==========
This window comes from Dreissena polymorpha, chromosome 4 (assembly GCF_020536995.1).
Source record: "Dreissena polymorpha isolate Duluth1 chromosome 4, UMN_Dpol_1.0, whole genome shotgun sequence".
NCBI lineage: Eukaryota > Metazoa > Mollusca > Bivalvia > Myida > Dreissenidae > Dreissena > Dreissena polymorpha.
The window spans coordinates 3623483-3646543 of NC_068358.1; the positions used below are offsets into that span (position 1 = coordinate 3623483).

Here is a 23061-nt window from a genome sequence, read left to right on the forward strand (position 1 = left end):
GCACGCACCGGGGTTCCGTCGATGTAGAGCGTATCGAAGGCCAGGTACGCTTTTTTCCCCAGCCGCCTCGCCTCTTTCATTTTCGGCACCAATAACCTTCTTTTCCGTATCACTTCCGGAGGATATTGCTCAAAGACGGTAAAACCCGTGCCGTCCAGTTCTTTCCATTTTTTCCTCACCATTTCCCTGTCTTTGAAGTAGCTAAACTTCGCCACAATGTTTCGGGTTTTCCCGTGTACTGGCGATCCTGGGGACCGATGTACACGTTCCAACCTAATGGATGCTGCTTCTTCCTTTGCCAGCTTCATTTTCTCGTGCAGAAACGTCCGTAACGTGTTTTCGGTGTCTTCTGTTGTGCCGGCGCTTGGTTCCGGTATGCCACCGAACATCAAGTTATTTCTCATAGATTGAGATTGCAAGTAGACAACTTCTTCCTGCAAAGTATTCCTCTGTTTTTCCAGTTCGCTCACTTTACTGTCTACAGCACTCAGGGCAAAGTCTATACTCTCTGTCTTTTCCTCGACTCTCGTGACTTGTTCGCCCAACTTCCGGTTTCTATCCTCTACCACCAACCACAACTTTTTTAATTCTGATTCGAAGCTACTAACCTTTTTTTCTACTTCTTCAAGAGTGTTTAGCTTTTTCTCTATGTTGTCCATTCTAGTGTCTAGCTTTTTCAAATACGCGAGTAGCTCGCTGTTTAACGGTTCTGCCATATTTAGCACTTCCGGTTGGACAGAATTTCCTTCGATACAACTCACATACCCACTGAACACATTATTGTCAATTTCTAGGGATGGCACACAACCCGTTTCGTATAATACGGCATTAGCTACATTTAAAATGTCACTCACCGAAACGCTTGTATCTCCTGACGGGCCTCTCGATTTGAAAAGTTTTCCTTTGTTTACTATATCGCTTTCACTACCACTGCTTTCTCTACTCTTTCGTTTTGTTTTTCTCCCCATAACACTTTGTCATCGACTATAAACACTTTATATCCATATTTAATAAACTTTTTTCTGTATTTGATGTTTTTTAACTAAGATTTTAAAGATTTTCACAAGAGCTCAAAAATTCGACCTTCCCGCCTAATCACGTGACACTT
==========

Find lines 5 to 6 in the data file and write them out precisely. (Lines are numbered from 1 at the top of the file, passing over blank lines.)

Here is a 23061-nt window from a genome sequence, read left to right on the forward strand (position 1 = left end):
GCACGCACCGGGGTTCCGTCGATGTAGAGCGTATCGAAGGCCAGGTACGCTTTTTTCCCCAGCCGCCTCGCCTCTTTCATTTTCGGCACCAATAACCTTCTTTTCCGTATCACTTCCGGAGGATATTGCTCAAAGACGGTAAAACCCGTGCCGTCCAGTTCTTTCCATTTTTTCCTCACCATTTCCCTGTCTTTGAAGTAGCTAAACTTCGCCACAATGTTTCGGGTTTTCCCGTGTACTGGCGATCCTGGGGACCGATGTACACGTTCCAACCTAATGGATGCTGCTTCTTCCTTTGCCAGCTTCATTTTCTCGTGCAGAAACGTCCGTAACGTGTTTTCGGTGTCTTCTGTTGTGCCGGCGCTTGGTTCCGGTATGCCACCGAACATCAAGTTATTTCTCATAGATTGAGATTGCAAGTAGACAACTTCTTCCTGCAAAGTATTCCTCTGTTTTTCCAGTTCGCTCACTTTACTGTCTACAGCACTCAGGGCAAAGTCTATACTCTCTGTCTTTTCCTCGACTCTCGTGACTTGTTCGCCCAACTTCCGGTTTCTATCCTCTACCACCAACCACAACTTTTTTAATTCTGATTCGAAGCTACTAACCTTTTTTTCTACTTCTTCAAGAGTGTTTAGCTTTTTCTCTATGTTGTCCATTCTAGTGTCTAGCTTTTTCAAATACGCGAGTAGCTCGCTGTTTAACGGTTCTGCCATATTTAGCACTTCCGGTTGGACAGAATTTCCTTCGATACAACTCACATACCCACTGAACACATTATTGTCAATTTCTAGGGATGGCACACAACCCGTTTCGTATAATACGGCATTAGCTACATTTAAAATGTCACTCACCGAAACGCTTGTATCTCCTGACGGGCCTCTCGATTTGAAAAGTTTTCCTTTGTTTACTATATCGCTTTCACTACCACTGCTTTCTCTACTCTTTCGTTTTGTTTTTCTCCCCATAACACTTTGTCATCGACTATAAACACTTTATATCCATATTTAATAAACTTTTTTCTGTATTTGATGTTTTTTAACTAAGATTTTAAAGATTTTCACAAGAGCTCAAAAATTCGACCTTCCCGCCTAATCACGTGACACTT